Jared Allen has no concerns that retirement will be boring. With him, little is boring.
The former All-Pro defensive end announced his retirement from the NFL in February but signed a contract Thursday to return to the Minnesota Vikings for one day in order for him to retire as a Viking.
“I can now say I’m a Viking for the remainder of my time here on earth,” Allen said from his home in Arizona during a conference call with Vikings beat writers on Thursday.
Allen recalled his time with the Vikings fondly, saying he “grew up” in Minnesota after making mistakes in Kansas City, where management had concerns about signing him to a lucrative contract. The Vikings traded for Allen before the 2008 draft and he finished third on the Vikings’ all-time sacks list after only six seasons in Minnesota.
With a new coaching staff and a rebuilding project entering the Vikings’ scene in 2014, Allen entered free agency in 2014 and eventually signed with the Chicago Bears, who traded him to the Carolina Panthers during the 2015 season. That set up Allen’s “ultimate goal” – getting to the Super Bowl in February, where his Panthers lost to the Denver Broncos.
He said he and Vikings management had several discussions about the direction of the team in 2014, saying they were “probably the most honest conversations I’ve had in this business” and “there was no love lost” between him and Minnesota’s management.
Now, he’s back, if only for 24 hours, but he joked that he wanted a clause in his ceremonial contract for an advance on pay and wanted to be sure he didn’t have to attend training camp.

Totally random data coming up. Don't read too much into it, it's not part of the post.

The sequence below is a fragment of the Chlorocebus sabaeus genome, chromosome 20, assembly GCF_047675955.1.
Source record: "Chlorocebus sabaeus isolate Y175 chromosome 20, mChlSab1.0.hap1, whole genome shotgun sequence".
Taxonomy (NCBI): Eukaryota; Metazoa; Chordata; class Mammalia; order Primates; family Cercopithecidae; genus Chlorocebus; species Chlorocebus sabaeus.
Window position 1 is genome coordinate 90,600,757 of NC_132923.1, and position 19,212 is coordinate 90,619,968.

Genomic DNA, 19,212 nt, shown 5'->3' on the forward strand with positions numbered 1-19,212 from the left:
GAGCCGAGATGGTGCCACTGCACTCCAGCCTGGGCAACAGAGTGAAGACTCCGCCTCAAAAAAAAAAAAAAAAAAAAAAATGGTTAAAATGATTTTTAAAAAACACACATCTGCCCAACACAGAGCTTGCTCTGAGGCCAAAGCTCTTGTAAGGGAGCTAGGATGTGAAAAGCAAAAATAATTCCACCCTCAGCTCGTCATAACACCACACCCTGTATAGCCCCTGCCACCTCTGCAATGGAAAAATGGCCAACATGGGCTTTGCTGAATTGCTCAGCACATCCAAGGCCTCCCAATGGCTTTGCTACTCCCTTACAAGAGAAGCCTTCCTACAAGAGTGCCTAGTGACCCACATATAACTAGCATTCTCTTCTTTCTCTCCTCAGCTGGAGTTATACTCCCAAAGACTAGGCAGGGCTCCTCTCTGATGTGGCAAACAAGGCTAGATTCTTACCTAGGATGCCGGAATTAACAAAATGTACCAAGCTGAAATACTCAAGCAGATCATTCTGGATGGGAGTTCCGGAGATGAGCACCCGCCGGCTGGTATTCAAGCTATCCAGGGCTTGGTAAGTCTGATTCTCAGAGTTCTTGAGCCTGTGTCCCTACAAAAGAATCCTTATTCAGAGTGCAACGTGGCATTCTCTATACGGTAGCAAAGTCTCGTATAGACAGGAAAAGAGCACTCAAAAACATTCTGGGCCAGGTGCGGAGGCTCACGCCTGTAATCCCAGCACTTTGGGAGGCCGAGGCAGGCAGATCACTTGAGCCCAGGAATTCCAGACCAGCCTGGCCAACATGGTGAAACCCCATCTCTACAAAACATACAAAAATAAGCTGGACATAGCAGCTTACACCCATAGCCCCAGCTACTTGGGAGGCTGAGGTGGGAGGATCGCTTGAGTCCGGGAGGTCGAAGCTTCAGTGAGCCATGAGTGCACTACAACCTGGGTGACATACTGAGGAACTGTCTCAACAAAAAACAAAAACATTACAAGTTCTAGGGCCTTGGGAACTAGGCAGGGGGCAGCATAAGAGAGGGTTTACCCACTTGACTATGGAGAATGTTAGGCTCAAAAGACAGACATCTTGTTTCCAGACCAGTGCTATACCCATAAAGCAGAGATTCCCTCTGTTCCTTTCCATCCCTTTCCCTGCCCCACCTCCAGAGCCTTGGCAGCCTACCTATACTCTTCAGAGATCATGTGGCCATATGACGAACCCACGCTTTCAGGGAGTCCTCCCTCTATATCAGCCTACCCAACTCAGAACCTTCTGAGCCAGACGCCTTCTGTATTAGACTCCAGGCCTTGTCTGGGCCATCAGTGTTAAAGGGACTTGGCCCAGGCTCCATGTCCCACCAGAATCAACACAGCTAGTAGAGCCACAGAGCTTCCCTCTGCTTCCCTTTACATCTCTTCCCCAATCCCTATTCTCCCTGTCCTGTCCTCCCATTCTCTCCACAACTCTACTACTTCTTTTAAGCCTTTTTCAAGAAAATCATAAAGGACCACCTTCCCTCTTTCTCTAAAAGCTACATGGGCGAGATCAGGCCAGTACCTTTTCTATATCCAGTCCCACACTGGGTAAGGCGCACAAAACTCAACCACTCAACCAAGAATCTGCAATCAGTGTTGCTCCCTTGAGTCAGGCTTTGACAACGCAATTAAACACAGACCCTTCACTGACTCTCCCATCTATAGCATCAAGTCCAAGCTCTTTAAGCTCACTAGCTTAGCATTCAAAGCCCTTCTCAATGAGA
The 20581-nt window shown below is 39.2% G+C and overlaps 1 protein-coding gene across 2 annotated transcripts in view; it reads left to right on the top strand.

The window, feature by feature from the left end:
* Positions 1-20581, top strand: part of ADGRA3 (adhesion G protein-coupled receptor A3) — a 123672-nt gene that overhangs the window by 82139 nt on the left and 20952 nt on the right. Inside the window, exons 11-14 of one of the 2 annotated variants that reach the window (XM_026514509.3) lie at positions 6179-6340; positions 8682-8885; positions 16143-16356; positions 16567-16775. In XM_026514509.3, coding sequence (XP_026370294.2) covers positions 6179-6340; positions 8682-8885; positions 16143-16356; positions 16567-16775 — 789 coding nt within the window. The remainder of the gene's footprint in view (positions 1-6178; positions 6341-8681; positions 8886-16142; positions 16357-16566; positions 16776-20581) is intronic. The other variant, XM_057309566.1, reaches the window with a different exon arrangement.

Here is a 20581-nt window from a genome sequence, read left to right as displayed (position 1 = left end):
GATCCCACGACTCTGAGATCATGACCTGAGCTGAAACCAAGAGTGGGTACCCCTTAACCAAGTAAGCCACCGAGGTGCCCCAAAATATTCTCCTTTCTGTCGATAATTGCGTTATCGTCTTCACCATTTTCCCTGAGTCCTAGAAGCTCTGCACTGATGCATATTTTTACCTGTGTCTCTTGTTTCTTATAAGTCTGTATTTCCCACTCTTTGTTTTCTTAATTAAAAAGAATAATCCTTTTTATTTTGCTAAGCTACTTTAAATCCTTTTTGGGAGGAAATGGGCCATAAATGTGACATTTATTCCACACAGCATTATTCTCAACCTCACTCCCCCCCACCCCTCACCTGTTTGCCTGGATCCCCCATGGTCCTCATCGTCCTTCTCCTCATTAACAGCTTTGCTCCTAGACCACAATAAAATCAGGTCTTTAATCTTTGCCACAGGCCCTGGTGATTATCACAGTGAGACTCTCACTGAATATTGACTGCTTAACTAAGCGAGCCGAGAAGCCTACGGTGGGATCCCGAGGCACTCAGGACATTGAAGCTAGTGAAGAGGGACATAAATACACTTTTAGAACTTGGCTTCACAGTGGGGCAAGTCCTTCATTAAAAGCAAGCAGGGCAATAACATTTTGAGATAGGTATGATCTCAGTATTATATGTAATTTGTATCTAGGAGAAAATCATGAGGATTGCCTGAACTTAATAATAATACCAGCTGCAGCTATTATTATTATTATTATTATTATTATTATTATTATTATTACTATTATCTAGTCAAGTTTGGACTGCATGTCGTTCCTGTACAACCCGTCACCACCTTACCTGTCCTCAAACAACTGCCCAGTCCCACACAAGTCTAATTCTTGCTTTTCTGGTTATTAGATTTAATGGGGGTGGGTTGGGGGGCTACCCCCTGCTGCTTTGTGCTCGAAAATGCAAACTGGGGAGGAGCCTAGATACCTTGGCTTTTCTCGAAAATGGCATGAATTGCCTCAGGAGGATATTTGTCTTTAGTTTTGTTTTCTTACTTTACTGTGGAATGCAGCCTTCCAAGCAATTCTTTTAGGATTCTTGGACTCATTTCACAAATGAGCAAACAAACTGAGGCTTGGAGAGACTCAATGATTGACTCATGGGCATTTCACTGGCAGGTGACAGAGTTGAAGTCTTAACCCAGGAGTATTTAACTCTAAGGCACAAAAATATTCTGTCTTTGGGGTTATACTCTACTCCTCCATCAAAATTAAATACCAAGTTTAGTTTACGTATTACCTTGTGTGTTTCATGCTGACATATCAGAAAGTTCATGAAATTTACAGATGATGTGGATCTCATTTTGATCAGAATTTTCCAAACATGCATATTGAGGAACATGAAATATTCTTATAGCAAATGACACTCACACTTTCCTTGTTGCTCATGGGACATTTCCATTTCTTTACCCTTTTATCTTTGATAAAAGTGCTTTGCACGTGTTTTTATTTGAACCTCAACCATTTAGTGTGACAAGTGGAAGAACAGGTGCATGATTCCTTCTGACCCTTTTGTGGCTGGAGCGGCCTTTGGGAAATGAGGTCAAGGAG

“Minnesota was my heart. Six great years of not only football, but I met my wife when I was there, got married when I was there, had my first child there. There are just so many memories there.”
Still, he plans to attend a Vikings game in the future as a fan and wants to see the new stadium.
His six seasons in Minnesota were full of memories, including his single-season, franchise-record 22 sacks in 2011.
“Obviously my 22nd sack was phenomenal. That was unfortunate that that was in a very, very down year for the team,” he said. “I think probably my greatest memory would be the entire 2009 season. … That 2009 season was something special. That was just fun. We won a couple games we had no business winning. That catch that Greg Lewis made in the back of the end zone against the Niners, I think that’s when I realized how magical Brett (Favre) could be. That was a pretty cool moment.”
Allen was also part of the trio of players that left training camp in 2010 to fly down to Mississippi to lure Brett Favre back to the team in 2010 before he retired for good following the failed 2010 campaign.
“We were all trying to do what we could do to try to win a championship. At that time, Brett gave us the best spot at the quarterback position to do that. Obviously, we had pretty much the same team coming back from 2009. We endured a lot of injuries that year. But it was a fun time and I got a couple days out of training camp so you can’t beat that.”
Their pitch to Favre wasn’t elaborate.
“We just drove around in a Jeep and a tractor groveling, ‘Please, Brett! Please!’” Allen joked.
Now, Allen’s time will be spent with his wife and kids and his continued work with his Homes For Wounded Warriors foundation.
His annual “Night Ops Golf Tournament” in Arizona will remains a fundraising staple of the organization, which continues to work on housing for injured military veterans. The foundation recently broke ground on a house in in Oregon, lined up a recipient in Texas, closed on land for a recipient in Chicago and just closed on land in North Carolina for another, Allen said.
“We’ve got four projects ready to go, so we’re going to be busy, busy, busy and raising money and all that good stuff,” he said. “… I think I’ll be busy enough.”